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View Scott Simms Profile
Lib. (NL)
I call the meeting to order.
Welcome back, everyone. Welcome to meeting number 47 of the House of Commons Standing Committee on Canadian Heritage. Pursuant to Standing Order 108(2) and the motion adopted in committee on April 12, 2021, the committee has commenced consideration of the study of fair compensation in the field of educational publishing in Canada.
Today's meeting is taking place in a hybrid format. Most of us will be in our own respective virtual rooms, or in the case of Madame Bessette, a virtual environment with a beautiful backdrop. Hopefully you'll get to see that later.
As you know, of course, when you're viewing us from the webcast, the person speaking is the only one you will see on the screen.
Now we get to the crux of the matter. The way this format is going to work is that instead of an hour with each of the witnesses, we're going to have all witnesses. We have six witness groups with us today. We'll carry on. If we need a health break, we'll do that halfway through; nevertheless, we will continue to move on.
I introduce our first witness only because he is not yet with us. He is having a few technical issues. We'll get to him towards the end when he's able to log back on. That would be Bryan Perro, who's a writer, and he's appearing as an individual.
We now go to the organizations. From Access Copyright, we have Roanie Levy, who is the president and chief executive officer; from the Association of Canadian Publishers, Glenn Rollans, who is past president; from the Canadian Society of Children's Authors, Illustrators and Performers, Sylvia McNicoll, author; from the Writers' Union of Canada, John Degen, who is the executive director; and from Universities Canada, Philip Landon, who is the chief operating officer of that organization.
To our witnesses, we've all had our sound checks and are ready to go. We'll have five minutes of your opening statements, and following that, we'll go to each of the caucuses represented here on our committee.
That said, Ms. Levy, I'm going to start with you. You have up to five minutes to begin.
View Scott Simms Profile
Lib. (NL)
Thank you very much.
Now we go to Glenn Rollans from the Association of Canadian Publishers.
Mr. Rollans, you have up to five minutes.
View Scott Simms Profile
Lib. (NL)
Thank you, Mr. Rollans.
We're now going to move on to the Canadian Society of Children's Authors, Illustrators and Performers. Here is Sylvia McNicoll.
Ms. McNicoll, go ahead, please.
View Scott Simms Profile
Lib. (NL)
Thank you, Ms. McNicoll.
Now we go to the Writers' Union and John Degen, who is the executive director.
View Scott Simms Profile
Lib. (NL)
Thank you, Mr. Degen.
We go now to Universities Canada. Philip Landon is the chief operating officer.
You have up to five minutes, sir. Go ahead.
View Scott Simms Profile
Lib. (NL)
Thank you, Mr. Landon.
Now we go to Mr. Perro, who is our final guest.
Mr. Perro—I hope I've pronounced that correctly—it's nice to see you back online. We're going to do a sound check with you to make sure we can hear you. Just one word—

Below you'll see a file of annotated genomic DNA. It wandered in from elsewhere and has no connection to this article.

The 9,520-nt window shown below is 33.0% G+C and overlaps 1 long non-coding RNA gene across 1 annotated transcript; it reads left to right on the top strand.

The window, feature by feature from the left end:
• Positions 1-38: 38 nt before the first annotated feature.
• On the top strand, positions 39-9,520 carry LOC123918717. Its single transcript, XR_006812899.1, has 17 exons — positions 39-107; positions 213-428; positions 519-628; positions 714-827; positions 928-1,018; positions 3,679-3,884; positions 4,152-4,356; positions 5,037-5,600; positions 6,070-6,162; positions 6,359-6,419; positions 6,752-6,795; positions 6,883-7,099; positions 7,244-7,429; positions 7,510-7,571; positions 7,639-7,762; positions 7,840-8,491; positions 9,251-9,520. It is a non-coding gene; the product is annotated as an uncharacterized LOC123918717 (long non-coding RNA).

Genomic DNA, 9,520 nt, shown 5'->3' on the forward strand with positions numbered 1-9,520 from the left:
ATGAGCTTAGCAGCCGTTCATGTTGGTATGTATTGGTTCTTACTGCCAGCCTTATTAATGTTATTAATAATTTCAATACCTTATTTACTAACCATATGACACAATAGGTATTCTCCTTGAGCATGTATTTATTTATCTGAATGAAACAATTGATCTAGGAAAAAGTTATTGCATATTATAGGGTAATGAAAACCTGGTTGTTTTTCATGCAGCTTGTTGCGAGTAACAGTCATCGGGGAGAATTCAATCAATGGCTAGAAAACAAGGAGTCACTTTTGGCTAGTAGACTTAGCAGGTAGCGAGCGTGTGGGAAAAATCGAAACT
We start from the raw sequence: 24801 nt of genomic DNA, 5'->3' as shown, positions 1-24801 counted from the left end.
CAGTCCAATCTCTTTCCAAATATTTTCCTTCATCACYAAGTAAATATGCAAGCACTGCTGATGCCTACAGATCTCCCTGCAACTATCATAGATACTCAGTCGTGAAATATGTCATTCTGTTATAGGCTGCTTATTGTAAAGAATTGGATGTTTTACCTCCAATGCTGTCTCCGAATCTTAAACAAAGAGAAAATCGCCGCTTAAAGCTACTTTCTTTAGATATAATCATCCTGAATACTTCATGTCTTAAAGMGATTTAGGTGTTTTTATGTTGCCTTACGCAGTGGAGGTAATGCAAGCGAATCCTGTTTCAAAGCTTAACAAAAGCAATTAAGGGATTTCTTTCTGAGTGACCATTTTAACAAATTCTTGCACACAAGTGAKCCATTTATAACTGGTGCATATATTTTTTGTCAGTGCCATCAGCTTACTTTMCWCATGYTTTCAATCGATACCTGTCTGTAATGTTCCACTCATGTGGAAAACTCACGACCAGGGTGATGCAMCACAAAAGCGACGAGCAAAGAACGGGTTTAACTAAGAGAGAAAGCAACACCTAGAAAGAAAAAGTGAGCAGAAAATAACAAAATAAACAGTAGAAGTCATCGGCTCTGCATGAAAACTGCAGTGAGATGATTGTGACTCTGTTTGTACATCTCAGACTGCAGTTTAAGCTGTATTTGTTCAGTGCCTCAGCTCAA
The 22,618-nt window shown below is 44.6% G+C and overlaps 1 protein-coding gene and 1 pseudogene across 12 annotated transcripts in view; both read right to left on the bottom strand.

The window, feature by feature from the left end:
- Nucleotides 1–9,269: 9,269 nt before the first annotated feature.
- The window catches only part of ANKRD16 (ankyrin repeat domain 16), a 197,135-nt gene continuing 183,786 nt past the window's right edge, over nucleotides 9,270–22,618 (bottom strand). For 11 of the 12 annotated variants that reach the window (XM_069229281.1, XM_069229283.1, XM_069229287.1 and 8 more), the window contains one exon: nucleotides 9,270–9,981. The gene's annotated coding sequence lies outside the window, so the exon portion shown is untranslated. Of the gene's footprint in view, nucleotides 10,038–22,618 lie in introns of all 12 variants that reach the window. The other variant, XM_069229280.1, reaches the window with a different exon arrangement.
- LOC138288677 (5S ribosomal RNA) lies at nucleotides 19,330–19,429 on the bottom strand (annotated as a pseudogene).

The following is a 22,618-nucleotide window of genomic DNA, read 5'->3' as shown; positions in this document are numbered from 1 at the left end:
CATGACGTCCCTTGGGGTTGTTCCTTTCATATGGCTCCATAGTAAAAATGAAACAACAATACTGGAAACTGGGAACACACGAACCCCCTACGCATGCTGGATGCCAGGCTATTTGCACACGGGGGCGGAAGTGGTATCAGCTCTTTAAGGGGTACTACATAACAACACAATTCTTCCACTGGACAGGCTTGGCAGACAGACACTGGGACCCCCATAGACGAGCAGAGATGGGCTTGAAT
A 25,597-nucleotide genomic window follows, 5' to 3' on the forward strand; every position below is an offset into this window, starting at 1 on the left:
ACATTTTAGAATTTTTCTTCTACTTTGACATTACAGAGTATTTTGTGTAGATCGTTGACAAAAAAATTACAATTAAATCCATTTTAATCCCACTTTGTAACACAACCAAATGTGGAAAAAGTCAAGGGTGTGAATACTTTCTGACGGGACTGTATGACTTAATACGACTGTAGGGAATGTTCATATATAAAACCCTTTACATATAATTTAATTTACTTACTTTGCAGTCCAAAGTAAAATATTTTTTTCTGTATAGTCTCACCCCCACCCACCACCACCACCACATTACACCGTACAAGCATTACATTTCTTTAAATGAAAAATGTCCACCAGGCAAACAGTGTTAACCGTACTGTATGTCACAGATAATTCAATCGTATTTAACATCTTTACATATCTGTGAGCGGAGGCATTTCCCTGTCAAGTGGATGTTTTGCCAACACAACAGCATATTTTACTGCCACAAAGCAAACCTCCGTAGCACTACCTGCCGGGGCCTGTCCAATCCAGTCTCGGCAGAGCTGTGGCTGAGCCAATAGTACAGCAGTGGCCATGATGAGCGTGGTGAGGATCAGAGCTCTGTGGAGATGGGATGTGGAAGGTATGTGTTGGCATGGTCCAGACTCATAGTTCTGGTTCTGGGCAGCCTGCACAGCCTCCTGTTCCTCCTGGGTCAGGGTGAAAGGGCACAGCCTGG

View Scott Simms Profile
Lib. (NL)
That is much better.
Go ahead, Mr. Perro. You have up to five minutes.
View Scott Simms Profile
Lib. (NL)
Thank you, Mr. Perro.
I think wishing you happy birthday is in order.
View Scott Simms Profile
Lib. (NL)
Oh, was it? Well, happy belated birthday.
Okay, everyone, thank you very much. That ends our testimony from our witnesses' opening statements.
Now we go into questions, and I have a couple of tips for everyone.
We're now on an expanded list of witnesses, as you know. We have all six of them here. Colleagues, it would help us greatly if you could identify who you want to ask your question to, as opposed to saying that you have a question and anybody can answer. That tends to chew up a lot of time and creates a bit of confusion, since we have six witnesses here. You could help me out.
As for our witnesses, now when I give colleagues time of five or six minutes, the time is their own. If you wish to get in on a conversation, you could wave your hand if you wish, or do something of that nature to try to get the attention of the person asking the question. I would ask my colleagues to be aware of that.
We are now going to the Conservatives and Mr. Rayes. Mr. Rayes, you have six minutes.
View Scott Simms Profile
Lib. (NL)
Merci.
I provided a little bit of flexibility for our witnesses, but I can't provide too much, as much as I would love to. It's very interesting, though. Thank you.
We will now go to Ms. Ien for six minutes, please.
View Scott Simms Profile
Lib. (NL)
I apologize. I should have mentioned at the beginning that if you hear me say "Thank you", I give you the flexibility to finish your sentence. It doesn't mean you have to end right away. I think I unintentionally did that to Mr. Perro as well, so I apologize.
If you hear me say "Thank you", just sum up your thought very quickly. We have to get on to the next questioner.
Speaking of which, go ahead.
View Scott Simms Profile
Lib. (NL)
Thank you.
Mr. Champoux, you may go ahead. You have six minutes.
View Scott Simms Profile
Lib. (NL)
Thank you.
We'll now go to Ms. McPherson for six minutes, please.
View Scott Simms Profile
Lib. (NL)
I'm sorry, folks. I have to stop it right there. We have to go to our second round.
I noticed, Ms. McNicoll, that you had your hand up earlier, but perhaps we could deal with it in the next round of questioning. I want to point out that you did have your hand up, albeit virtually, but it was there.
Nevertheless, in the second round we now will go to Mr. Waugh for five minutes, please.
View Scott Simms Profile
Lib. (NL)
Thank you, Ms. Levy.
We'll now go to Mr. Louis for five minutes please.
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